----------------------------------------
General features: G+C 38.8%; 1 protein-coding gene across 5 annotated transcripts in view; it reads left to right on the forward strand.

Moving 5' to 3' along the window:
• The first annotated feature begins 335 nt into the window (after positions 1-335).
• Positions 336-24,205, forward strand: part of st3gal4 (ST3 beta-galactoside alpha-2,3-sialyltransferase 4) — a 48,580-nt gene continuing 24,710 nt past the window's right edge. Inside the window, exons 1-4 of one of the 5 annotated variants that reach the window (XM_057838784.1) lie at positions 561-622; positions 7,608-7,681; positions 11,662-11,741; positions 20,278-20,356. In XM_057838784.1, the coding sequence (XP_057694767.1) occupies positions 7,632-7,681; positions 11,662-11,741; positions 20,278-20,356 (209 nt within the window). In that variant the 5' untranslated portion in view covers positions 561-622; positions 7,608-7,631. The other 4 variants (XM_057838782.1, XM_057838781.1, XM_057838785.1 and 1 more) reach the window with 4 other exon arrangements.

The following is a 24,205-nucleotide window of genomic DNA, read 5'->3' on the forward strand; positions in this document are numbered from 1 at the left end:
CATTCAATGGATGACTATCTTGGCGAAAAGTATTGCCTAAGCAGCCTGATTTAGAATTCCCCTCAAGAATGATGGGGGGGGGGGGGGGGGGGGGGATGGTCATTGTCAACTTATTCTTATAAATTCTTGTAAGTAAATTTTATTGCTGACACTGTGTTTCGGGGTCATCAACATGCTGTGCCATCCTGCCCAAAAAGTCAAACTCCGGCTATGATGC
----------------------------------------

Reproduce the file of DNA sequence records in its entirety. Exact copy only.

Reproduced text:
General features: G+C 38.8%; 1 protein-coding gene across 5 annotated transcripts in view; it reads left to right on the forward strand.

Moving 5' to 3' along the window:
• The first annotated feature begins 335 nt into the window (after positions 1-335).
• Positions 336-24,205, forward strand: part of st3gal4 (ST3 beta-galactoside alpha-2,3-sialyltransferase 4) — a 48,580-nt gene continuing 24,710 nt past the window's right edge. Inside the window, exons 1-4 of one of the 5 annotated variants that reach the window (XM_057838784.1) lie at positions 561-622; positions 7,608-7,681; positions 11,662-11,741; positions 20,278-20,356. In XM_057838784.1, the coding sequence (XP_057694767.1) occupies positions 7,632-7,681; positions 11,662-11,741; positions 20,278-20,356 (209 nt within the window). In that variant the 5' untranslated portion in view covers positions 561-622; positions 7,608-7,631. The other 4 variants (XM_057838782.1, XM_057838781.1, XM_057838785.1 and 1 more) reach the window with 4 other exon arrangements.

The following is a 24,205-nucleotide window of genomic DNA, read 5'->3' on the forward strand; positions in this document are numbered from 1 at the left end:
CATTCAATGGATGACTATCTTGGCGAAAAGTATTGCCTAAGCAGCCTGATTTAGAATTCCCCTCAAGAATGATGGGGGGGGGGGGGGGGGGGGGGATGGTCATTGTCAACTTATTCTTATAAATTCTTGTAAGTAAATTTTATTGCTGACACTGTGTTTCGGGGTCATCAACATGCTGTGCCATCCTGCCCAAAAAGTCAAACTCCGGCTATGATGC